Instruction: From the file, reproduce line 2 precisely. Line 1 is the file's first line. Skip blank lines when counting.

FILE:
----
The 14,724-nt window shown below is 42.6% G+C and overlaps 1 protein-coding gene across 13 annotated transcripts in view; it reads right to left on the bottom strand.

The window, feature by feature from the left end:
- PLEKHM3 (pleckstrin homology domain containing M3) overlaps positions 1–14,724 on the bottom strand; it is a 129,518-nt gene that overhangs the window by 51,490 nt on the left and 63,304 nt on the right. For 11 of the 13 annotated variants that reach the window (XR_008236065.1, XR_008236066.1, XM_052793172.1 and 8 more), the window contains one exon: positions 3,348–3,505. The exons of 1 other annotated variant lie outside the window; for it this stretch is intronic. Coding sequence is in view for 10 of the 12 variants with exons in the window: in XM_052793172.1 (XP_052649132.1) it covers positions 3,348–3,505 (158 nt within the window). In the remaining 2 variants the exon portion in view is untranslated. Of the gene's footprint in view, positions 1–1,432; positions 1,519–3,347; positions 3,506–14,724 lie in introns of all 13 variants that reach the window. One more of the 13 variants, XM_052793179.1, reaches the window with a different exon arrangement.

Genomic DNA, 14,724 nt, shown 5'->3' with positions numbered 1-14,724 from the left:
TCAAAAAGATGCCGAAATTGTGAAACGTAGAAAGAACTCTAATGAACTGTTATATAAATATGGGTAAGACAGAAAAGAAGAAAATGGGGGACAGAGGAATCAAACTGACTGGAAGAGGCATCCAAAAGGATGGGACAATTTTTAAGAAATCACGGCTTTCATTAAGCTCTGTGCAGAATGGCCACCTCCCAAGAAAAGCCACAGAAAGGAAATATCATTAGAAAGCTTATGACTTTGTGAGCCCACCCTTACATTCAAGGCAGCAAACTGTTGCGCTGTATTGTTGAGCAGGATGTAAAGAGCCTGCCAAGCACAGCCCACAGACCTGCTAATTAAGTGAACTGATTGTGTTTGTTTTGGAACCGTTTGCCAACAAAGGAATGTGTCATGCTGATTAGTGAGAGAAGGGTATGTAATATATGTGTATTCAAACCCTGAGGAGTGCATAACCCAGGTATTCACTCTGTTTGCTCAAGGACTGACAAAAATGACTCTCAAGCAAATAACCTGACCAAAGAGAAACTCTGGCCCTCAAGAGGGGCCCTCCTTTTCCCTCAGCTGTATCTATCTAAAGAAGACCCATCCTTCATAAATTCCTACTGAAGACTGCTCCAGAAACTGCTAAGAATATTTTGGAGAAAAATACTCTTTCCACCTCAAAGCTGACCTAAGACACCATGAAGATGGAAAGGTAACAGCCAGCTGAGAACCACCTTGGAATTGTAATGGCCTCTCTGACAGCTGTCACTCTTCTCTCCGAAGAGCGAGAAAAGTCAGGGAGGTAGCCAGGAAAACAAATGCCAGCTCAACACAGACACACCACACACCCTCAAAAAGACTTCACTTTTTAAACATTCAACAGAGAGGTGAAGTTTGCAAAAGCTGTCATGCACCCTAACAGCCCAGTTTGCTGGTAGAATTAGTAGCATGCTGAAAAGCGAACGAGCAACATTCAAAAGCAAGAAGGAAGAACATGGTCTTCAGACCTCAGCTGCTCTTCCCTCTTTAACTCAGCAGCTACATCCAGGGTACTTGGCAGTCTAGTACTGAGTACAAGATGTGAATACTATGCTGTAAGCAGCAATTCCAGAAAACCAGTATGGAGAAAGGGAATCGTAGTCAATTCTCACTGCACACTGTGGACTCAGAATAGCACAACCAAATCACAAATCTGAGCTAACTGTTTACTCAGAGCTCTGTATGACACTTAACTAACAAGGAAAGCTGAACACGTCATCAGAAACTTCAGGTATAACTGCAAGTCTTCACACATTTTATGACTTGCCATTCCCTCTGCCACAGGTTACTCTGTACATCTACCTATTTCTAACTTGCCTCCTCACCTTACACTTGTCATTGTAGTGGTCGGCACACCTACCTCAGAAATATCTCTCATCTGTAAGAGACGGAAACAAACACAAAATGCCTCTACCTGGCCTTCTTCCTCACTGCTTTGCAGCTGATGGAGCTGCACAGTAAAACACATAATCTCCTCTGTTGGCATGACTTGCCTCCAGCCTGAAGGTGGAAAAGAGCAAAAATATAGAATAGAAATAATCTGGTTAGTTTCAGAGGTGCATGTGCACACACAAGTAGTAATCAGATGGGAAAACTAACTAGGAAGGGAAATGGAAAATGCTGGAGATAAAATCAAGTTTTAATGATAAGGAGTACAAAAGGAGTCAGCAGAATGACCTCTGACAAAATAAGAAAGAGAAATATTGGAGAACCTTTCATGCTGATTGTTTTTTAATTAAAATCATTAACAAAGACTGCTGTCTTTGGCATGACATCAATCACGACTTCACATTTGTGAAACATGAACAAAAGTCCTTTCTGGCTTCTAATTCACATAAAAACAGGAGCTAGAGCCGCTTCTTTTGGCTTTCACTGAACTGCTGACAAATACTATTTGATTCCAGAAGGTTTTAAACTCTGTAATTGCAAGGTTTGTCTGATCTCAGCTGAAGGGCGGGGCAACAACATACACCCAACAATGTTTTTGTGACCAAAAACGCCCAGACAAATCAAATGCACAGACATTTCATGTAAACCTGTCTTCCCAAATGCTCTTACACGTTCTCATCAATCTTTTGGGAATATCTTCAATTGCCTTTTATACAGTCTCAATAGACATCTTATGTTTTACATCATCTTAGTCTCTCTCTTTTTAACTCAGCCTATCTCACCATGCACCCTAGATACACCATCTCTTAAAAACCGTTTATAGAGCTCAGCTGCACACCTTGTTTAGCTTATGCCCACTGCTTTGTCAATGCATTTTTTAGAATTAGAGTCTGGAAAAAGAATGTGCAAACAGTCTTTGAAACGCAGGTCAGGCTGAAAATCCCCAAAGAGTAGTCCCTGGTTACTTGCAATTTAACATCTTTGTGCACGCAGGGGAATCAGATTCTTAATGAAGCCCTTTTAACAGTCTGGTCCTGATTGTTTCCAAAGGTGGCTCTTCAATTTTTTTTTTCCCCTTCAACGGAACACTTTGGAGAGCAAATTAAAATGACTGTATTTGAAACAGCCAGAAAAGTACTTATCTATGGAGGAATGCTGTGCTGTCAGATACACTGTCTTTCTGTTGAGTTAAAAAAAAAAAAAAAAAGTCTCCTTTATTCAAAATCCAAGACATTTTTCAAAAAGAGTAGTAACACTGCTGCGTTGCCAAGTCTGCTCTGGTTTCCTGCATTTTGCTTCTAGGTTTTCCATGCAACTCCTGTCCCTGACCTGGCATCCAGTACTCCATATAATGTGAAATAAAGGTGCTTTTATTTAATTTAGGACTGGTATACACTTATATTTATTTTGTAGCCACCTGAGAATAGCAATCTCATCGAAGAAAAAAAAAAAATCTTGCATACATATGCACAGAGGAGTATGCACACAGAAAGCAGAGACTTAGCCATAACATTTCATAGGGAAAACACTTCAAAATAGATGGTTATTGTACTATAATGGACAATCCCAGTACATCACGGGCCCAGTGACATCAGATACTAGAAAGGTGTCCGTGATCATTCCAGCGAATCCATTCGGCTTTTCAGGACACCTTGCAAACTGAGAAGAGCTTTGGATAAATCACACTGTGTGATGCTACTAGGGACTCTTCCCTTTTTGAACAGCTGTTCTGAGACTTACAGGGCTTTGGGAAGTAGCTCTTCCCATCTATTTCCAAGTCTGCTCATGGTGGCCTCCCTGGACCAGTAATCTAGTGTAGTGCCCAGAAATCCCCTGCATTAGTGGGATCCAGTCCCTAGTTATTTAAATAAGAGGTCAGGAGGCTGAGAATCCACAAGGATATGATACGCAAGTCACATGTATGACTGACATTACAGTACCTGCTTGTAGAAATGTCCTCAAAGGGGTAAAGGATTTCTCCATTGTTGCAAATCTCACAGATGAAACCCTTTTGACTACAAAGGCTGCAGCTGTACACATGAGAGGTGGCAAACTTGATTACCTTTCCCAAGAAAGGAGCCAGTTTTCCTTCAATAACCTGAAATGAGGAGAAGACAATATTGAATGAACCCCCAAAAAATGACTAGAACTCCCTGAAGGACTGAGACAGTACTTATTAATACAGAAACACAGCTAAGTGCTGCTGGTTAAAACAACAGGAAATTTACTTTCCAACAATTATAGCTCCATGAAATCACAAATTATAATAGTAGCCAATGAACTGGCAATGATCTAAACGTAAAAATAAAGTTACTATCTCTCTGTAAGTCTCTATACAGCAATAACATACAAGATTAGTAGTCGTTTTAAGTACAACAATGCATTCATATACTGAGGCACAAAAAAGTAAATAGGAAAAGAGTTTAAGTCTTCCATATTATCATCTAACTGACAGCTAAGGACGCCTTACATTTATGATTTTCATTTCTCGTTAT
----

The window, feature by feature from the left end: